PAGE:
Rising Persecution in China

“God Is With Us”

The Chinese government is ratcheting up its persecution of Christians and churches.  Yet, the church continues to grow.  While estimates are only that–estimates–the generally accepted figure is that Christians number more than 100 million in China.

The sad thing is that Christians are not a threat to the government or civil rulers.  But it troubles an insecure government to realise that a substantial group of people have a higher loyalty to a Ruler that they regard as above and beyond the Communist regime.  Christians, of course, believe that Christ is the ultimate Lord and Ruler of not just China, but of all the heavens and the earth.

But it has always been the way: Unbelief must persecute and attack Christians, or it must itself become Christian. There can be be no middle ground.  Unbelief proclaims the absolute sovereignty of Man; Christians proclaim the absolute sovereignty of one Man, risen from the dead and living eternally–the Lord Jesus Christ.

The very Name of Christ, then, is a threat to the sovereignty of man over the world.  In the ancient Roman Empire this conflict was not settled until the Emperor’s themselves became Christians, and the organs of state ceased to persecute the Church.  We expect that it will be the same in China.  Meanwhile the power and claims of the Lord Jesus Christ are extending over the Middle Kingdom and millions of people are responding to God’s irresistible grace.  “Everyone whom the Father has given me will come to me, and I will never cast out anyone who comes to me,” said the Lord. (John 6:37)

The ultimate sanction of Unbelief is to kill the body.  Man cannot kill the soul.  Christians fear God above man, because God can destroy both body and soul in Hell.  And thus the Gospel spreads in  China and people are converted, despite the earnest endeavours of the pagans.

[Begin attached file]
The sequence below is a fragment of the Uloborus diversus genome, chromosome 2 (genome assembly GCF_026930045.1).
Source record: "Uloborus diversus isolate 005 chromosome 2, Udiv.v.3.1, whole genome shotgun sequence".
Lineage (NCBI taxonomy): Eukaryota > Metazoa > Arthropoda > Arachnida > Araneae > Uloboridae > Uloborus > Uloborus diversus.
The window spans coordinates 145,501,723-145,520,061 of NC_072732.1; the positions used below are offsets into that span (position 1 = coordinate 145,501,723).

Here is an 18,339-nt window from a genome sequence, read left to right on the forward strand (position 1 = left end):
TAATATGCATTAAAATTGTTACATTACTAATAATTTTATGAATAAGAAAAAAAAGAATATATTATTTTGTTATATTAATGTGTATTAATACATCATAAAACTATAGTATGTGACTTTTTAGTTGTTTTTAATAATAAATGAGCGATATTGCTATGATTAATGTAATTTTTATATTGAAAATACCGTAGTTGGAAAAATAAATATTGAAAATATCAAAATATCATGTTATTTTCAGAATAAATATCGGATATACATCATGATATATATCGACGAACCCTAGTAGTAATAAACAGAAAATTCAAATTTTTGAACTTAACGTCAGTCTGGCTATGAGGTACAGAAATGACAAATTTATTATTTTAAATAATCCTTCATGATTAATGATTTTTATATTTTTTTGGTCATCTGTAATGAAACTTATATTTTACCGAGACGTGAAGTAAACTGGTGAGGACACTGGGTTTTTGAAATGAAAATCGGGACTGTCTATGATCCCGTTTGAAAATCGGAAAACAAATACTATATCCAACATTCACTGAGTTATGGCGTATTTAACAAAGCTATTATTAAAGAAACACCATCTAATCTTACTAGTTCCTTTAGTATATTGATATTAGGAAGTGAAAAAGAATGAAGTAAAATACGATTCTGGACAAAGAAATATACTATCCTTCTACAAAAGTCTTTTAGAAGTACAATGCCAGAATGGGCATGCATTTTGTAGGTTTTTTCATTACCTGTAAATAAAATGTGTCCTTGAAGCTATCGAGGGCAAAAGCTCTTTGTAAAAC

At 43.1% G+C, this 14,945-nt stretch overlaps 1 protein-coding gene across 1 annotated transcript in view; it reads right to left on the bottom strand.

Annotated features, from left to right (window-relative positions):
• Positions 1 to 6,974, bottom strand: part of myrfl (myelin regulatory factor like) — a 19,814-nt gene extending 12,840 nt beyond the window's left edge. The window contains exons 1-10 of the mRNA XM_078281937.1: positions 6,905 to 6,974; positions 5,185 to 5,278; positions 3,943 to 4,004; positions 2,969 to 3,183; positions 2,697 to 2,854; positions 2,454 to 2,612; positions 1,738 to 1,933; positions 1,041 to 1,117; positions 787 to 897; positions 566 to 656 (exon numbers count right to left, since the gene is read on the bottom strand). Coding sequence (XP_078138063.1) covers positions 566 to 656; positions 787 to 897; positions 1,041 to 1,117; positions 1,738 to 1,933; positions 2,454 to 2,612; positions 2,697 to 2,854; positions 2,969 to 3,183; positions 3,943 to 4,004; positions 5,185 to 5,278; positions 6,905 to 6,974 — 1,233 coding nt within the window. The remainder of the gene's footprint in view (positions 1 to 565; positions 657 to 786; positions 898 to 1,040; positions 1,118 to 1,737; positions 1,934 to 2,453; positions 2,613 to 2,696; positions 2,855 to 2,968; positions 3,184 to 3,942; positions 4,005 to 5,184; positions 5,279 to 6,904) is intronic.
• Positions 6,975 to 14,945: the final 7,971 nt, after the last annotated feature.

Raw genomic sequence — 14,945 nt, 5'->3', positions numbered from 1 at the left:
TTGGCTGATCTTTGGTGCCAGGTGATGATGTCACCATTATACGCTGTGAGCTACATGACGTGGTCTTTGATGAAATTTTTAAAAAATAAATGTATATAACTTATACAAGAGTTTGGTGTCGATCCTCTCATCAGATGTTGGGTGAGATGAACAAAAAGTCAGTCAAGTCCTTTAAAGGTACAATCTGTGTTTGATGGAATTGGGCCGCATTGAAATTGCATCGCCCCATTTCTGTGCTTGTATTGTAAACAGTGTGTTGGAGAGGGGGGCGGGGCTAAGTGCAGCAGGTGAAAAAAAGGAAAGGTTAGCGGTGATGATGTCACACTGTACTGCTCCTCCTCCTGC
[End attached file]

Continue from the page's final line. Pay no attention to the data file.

Christians Now Outnumber Communists in China

By Thomas D. Williams, Ph.D. 
29 Dec 2014
BreitbartNews

Though the Chinese Communist Party is the largest explicitly atheist organization in the world, with 85 million official members, it is now overshadowed by an estimated 100 million Christians in China. It is no wonder Beijing is nervous and authorities are cracking down on Christian groups.

Christianity is growing so fast in China that some predict that it will be the most Christian nation in the world in only another 15 years. By far, the greatest growth is coming outside the official state-sanctioned churches, which are rightly considered subservient to the Communist Party. Numbers are increasing, rather, in unofficial Protestant “house churches” and in the underground Catholic church.

“By my calculations China is destined to become the largest Christian country in the world very soon,” said Fenggang Yang, a professor of sociology at Purdue University and author of Religion in China: Survival and Revival under Communist Rule.

Although at least on paper the People’s Republic of China recognizes freedom of religion since 1978, party members are explicitly forbidden to believe in any religion. In 2011, Zhu Weiqun, executive vice minister of the United Front Work Department, wrote, “Party members shall not believe in religion, which is a principle to be unswervingly adhered to.”

According to the annual report of the human rights group China Aid, persecution of Christians worsened dramatically in 2013, in line with a constant trend of deteriorating religious freedom over the past eight years. Most recently, the oppression of Christians has especially targeted Protestant groups, leaving most Catholics alone, which many feel reflects Beijing’s strategic goal of reestablishing diplomatic relations with the Vatican.

According to reports, hundreds of Protestant churches in the eastern province of Zhejiang have been targeted for demolition in the past year.  Unrecognized Christian groups have been subject to crackdowns for years, but observers say the atmosphere is getting worse as their numbers increase and the governing Communist Party takes a more nationalist tone under President Xi Jinping.

Particularly hard hit has been a Beijing Christian group called Shouwang. “Things have got worse this year because the police started to detain us. I was detained for a week,” said Zhao Sheng, 54, musical organizer for the group’s Christmas service.  “But Christmas is still a happy time. No matter what happens, God is with us,” he added with a smile.

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